In the Bible, no less than in the movies, history is understood as a morality play. Ethical closure, furthermore, a satisfactory ending, is almost universally anticipated. Deserved consequences will be meted out. On the national and international levels, history, no matter how bleak, unjust, and catastrophic for a time, will be put on course once again. The following concepts form the background against which the ethical closure the book of Habakkuk anticipates is intelligible. I build on the discussion of George Sher (see bibliography).
(1) A self is constituted by its history of moral agency.
(2) A wrongdoer’s wrong confers an unfair advantage on the wrongdoer. Deserved punishment operates symmetrically by inflicting a proportionate disadvantage on the wrongdoer.
(3) The past extends its normative reach into the future.
(4) A future event may rectify an event of the past.
The above points are subject to qualification and even radical relativization. They nonetheless underpin the hope of ethical closure to which the book of Habakkuk bears witness. Hab 2:1-8 anticipates by faith a rectification of past wrongs. Here is a fresh translation of Hab 2:1-8:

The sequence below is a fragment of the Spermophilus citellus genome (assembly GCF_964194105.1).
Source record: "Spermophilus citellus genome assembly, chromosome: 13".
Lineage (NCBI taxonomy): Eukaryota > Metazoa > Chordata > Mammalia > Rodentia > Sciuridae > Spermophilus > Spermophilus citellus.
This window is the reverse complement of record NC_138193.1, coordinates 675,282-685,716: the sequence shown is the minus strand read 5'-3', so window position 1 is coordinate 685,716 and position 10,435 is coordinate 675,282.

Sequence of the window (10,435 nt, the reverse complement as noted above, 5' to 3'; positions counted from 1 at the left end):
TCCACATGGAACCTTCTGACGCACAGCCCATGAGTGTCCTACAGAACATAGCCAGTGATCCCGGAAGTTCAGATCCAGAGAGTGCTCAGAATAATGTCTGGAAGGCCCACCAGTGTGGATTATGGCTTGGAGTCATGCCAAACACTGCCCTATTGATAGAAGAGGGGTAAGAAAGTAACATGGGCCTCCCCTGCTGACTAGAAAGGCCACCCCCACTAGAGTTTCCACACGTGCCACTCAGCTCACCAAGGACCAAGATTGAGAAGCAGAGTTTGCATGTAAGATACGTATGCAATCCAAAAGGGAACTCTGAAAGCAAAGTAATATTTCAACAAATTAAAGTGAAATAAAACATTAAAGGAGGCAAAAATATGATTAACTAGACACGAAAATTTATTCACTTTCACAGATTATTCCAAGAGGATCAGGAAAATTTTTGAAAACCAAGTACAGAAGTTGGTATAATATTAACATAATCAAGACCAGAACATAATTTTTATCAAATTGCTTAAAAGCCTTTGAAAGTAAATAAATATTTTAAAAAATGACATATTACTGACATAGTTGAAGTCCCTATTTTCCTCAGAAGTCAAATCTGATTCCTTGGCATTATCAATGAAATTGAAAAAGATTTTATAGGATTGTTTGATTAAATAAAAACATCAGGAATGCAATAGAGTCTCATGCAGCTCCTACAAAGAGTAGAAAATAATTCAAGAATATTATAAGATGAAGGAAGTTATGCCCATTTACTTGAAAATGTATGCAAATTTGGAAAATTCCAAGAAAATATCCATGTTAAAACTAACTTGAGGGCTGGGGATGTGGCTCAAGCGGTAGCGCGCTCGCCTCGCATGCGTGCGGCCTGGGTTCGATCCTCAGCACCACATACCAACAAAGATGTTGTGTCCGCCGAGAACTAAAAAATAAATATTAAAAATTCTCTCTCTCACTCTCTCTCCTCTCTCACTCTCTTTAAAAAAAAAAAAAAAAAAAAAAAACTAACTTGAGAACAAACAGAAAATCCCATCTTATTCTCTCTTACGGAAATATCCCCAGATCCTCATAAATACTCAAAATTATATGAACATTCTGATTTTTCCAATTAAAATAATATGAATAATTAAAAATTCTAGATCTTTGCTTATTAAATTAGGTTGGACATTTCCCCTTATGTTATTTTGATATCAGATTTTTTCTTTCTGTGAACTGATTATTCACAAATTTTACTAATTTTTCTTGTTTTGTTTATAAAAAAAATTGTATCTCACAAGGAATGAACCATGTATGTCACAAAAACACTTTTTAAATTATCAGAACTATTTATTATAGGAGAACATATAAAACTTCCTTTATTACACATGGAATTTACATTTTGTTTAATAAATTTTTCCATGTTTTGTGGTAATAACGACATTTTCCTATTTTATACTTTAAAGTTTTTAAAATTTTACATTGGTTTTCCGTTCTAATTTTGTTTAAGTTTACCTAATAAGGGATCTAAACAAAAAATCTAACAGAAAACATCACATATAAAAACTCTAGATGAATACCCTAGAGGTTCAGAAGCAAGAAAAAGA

my lookout I stand,
I stand guard on the rampart.
I keep watch to see
what he will say through me,
what you* will reply to my reproof.
יהוה answered me.
Write down a vision,
make it plain on tablets,
so that he that reads it
the vision is a witness* for a set time,
a voucher of the end,
it will not delude.
If it tarries, wait for it,
for it will surely come,
it will not delay.
is swollen, not restrained,
his appetite within him;
but the upright will live by faith.
How much more so, when rashness* is treacherous.
the arrogant man,
but he will not abide,
is as wide as Sheol.
is like death
that cannot be satisfied;
he gathered all nations to himself,
collected all peoples to himself.
not all of them
take up a song about him?
A barbed* epigram
one will say* at his expense:
the one who amasses what is not his!
How long can he* make heavier
the debt accruing to him?
Shall not your creditors
May those who make you tremble awake,
and you be despoiled by them!
all remaining peoples will plunder you
on account of the spilled-blood of man
and violence to the land,
against towns and all who live in them.
*An asterisk marks a departure, however slight, from the received text. In an appendix to this series, all of Habakkuk will be set out poetically, in Hebrew and in translation, with a brief textual commentary.
George Sher, Desert. Studies in Moral, Political, and Legal Philosophy (Princeton: Princeton University Press, 1987)
This post is part of a series:
- The Book of Habakkuk: An Introduction
- The Prophet as Intercessor
- Faith-based Religion
- Assurance of Things Hoped For
- Habakkuk 2:4
- Anticipated Closure